It’s been a rough year for DeFi, and it may not get any better until projects focus more on security, regulation and usability.
The persistent challenges faced by decentralized finance have been well documented by a handful of analysts and the recent collapse of the Terra ecosystem re-enforced the fact that something is critically wrong with DeFi.
I think DeFi today is completely broken for 99% of the population.— Peter Yang (@petergyang) May 11, 2022
The promise of a more transparent financial system has been overtaken by greed.
UST/LUNA is just the latest in a string of bad developments:
Let's take a look at what experts say DeFi needs to do to have another revival.
To date, the promise of open and uncensored access to a global decentralized financial system has been largely hampered by the complicated interface, confusing multi-step staking processes and a lack of clarity surrounding the yields on various tokens.
What do you think DeFi needs to reach mass adoption?— Rugdoc.io (@RugDocIO) January 9, 2022
a) Better ease of use
b) Greater education about DeFi
c) Less exploits and rugpulls
d) Greater liquidity and on-ramps
e) Clear government regulation pic.twitter.com/dX4Qpd2Dsh
The user experience for most platforms is sub-par to what would be expected when dealing with multi-million dollar platforms and the layouts can be complicated, along with poor documentation that leaves users frustrated.
Adding to the confusion, an ever-growing list of blockchain networks with their own DeFi ecosystems can seem daunting to newcomers who may have never used a software wallet before.
Ultimately, a better system of educating the public about DeFi in a trusted setting is something that is needed to help the mass adoption process. Otherwise, you face the same problem of the current financial system where only a small portion of the population reaps the benefits.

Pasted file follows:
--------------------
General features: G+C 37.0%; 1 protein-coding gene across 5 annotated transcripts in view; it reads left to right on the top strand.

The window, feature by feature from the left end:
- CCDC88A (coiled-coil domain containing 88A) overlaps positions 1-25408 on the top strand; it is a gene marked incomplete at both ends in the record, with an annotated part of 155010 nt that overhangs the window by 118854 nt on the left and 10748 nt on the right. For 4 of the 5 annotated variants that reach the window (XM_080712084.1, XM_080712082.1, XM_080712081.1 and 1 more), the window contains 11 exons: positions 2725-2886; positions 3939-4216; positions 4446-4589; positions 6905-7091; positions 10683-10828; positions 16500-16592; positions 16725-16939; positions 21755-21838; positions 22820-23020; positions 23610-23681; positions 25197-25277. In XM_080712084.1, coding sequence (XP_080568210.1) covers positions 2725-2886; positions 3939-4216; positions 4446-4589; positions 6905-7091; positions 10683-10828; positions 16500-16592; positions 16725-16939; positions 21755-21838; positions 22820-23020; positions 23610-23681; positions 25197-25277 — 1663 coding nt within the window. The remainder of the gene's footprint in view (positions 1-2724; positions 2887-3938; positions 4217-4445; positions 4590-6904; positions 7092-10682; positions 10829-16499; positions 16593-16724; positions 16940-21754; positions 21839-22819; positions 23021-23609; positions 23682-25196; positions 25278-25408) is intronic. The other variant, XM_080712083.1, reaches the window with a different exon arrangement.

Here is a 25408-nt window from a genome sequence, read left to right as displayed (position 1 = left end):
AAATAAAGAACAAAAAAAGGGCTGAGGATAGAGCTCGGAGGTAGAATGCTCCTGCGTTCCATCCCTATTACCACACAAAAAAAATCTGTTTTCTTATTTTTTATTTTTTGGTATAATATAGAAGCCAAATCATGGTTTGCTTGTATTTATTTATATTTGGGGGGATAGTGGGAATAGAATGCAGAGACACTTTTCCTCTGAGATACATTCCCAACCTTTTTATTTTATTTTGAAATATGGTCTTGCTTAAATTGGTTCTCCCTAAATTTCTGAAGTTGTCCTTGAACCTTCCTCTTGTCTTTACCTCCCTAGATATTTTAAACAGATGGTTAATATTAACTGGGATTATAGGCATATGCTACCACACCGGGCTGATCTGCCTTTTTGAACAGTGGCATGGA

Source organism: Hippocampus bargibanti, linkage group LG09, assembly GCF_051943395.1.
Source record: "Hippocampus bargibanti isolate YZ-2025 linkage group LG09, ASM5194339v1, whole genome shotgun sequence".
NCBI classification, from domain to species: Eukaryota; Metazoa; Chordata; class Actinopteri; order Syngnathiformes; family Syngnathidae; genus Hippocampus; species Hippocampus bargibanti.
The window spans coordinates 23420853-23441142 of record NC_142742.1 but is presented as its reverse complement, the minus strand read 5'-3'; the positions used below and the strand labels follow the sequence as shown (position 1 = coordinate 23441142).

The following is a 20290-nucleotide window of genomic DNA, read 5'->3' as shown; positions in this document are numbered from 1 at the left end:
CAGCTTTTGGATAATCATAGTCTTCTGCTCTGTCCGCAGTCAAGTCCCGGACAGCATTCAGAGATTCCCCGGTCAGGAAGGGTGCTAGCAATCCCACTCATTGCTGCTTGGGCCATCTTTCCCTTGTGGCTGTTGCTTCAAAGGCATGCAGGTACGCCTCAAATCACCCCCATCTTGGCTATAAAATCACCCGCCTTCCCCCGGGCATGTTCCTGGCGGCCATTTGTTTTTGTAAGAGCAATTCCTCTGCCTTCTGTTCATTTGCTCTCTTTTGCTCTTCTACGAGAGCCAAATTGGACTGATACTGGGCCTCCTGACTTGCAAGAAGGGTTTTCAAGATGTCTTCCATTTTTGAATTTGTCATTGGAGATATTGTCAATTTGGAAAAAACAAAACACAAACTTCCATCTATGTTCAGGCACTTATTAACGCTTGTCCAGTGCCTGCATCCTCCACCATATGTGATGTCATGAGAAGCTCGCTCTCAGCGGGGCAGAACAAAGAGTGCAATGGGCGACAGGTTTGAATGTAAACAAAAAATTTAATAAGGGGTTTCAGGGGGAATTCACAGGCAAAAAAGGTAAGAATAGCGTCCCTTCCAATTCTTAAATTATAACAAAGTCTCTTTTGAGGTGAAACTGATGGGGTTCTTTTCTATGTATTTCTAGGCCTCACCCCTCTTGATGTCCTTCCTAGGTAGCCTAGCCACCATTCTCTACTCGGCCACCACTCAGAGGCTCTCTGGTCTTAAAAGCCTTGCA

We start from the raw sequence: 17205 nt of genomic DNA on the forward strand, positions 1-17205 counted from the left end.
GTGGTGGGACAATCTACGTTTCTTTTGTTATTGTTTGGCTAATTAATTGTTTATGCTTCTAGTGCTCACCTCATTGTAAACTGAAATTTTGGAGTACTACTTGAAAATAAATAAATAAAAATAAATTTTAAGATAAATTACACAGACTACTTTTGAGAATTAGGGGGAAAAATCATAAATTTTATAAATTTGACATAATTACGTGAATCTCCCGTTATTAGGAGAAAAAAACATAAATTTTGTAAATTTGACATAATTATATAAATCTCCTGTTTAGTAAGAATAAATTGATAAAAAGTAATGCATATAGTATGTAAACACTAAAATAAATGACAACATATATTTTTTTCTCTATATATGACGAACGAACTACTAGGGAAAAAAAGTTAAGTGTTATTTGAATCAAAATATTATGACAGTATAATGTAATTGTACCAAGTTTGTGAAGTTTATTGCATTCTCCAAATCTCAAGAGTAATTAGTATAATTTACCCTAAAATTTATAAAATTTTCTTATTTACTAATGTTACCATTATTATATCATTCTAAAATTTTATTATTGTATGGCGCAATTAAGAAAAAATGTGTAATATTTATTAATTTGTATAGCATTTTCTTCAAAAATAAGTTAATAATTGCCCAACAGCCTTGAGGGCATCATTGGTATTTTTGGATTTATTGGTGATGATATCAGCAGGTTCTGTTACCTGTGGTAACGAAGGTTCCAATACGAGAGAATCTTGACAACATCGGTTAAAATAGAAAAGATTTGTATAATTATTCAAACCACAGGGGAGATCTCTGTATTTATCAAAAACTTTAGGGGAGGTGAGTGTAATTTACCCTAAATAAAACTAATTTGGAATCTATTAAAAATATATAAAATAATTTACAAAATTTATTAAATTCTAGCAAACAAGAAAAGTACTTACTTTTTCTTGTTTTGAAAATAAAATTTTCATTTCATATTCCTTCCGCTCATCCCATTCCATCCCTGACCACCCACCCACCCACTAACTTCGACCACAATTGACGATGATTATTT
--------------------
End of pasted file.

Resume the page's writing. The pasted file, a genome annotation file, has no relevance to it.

Security needs to become priority #1
The DeFi sector is often referred to as the wild west because anyone can launch a project with flashy promises only to pull the string on naive investors and leave them with a worthless token.
Well-meaning projects also fall victim to smart contract vulnerabilities that see their liquidity drained. A recent example of this was the February 2022 hack of the Wormhole token bridge, which resulted in the loss of 120,000 wrapped Ether (wETH) tokens.
For more people to feel safe exploring the expanding DeFi ecosystem and to keep governments off the back of the industry, a greater level of security and protection from malicious actors and protocol exploits will be required.
Self-regulate, or be regulated
A third factor that is at the top of the list for many DeFi analysts is the need for greater regulatory clarity.
While the mere mention of such a thing generates a slew of objections from many crypto investors who value its unregulated nature, the majority of the general public who are not yet involved with cryptocurrencies and DeFi are likely to remain wary until the government gives the asset class a stamp of approval.
Thanks to the recent Terra ecosystem collapse, regulation could be one of the first challenges that DeFi has to resolve.
What those regulations eventually look like is unknown, but they will help to establish a starting point that could help the DeFi sector evolve and mature.
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